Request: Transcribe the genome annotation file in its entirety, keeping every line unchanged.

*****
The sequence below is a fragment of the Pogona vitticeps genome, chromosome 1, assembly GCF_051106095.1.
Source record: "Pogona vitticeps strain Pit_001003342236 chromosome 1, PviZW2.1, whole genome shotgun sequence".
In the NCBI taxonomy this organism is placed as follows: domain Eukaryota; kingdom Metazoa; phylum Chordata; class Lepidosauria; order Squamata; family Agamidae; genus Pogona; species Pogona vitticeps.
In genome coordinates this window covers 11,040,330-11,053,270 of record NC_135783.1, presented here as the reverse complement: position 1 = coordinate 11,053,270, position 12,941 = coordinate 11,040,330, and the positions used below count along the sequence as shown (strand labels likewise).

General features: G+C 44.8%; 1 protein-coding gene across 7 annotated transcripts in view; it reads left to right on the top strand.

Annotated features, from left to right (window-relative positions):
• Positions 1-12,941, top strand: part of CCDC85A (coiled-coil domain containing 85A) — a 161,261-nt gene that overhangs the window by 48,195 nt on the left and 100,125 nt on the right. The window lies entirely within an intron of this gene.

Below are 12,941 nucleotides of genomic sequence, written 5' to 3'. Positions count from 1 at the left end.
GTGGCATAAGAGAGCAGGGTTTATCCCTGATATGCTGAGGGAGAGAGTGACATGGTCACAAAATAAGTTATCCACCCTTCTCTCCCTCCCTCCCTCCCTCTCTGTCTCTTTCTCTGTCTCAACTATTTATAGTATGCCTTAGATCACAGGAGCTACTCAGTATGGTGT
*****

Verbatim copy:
The sequence below is a fragment of the Pogona vitticeps genome, chromosome 1, assembly GCF_051106095.1.
Source record: "Pogona vitticeps strain Pit_001003342236 chromosome 1, PviZW2.1, whole genome shotgun sequence".
In the NCBI taxonomy this organism is placed as follows: domain Eukaryota; kingdom Metazoa; phylum Chordata; class Lepidosauria; order Squamata; family Agamidae; genus Pogona; species Pogona vitticeps.
In genome coordinates this window covers 11,040,330-11,053,270 of record NC_135783.1, presented here as the reverse complement: position 1 = coordinate 11,053,270, position 12,941 = coordinate 11,040,330, and the positions used below count along the sequence as shown (strand labels likewise).

General features: G+C 44.8%; 1 protein-coding gene across 7 annotated transcripts in view; it reads left to right on the top strand.

Annotated features, from left to right (window-relative positions):
• Positions 1-12,941, top strand: part of CCDC85A (coiled-coil domain containing 85A) — a 161,261-nt gene that overhangs the window by 48,195 nt on the left and 100,125 nt on the right. The window lies entirely within an intron of this gene.

Below are 12,941 nucleotides of genomic sequence, written 5' to 3'. Positions count from 1 at the left end.
GTGGCATAAGAGAGCAGGGTTTATCCCTGATATGCTGAGGGAGAGAGTGACATGGTCACAAAATAAGTTATCCACCCTTCTCTCCCTCCCTCCCTCCCTCTCTGTCTCTTTCTCTGTCTCAACTATTTATAGTATGCCTTAGATCACAGGAGCTACTCAGTATGGTGT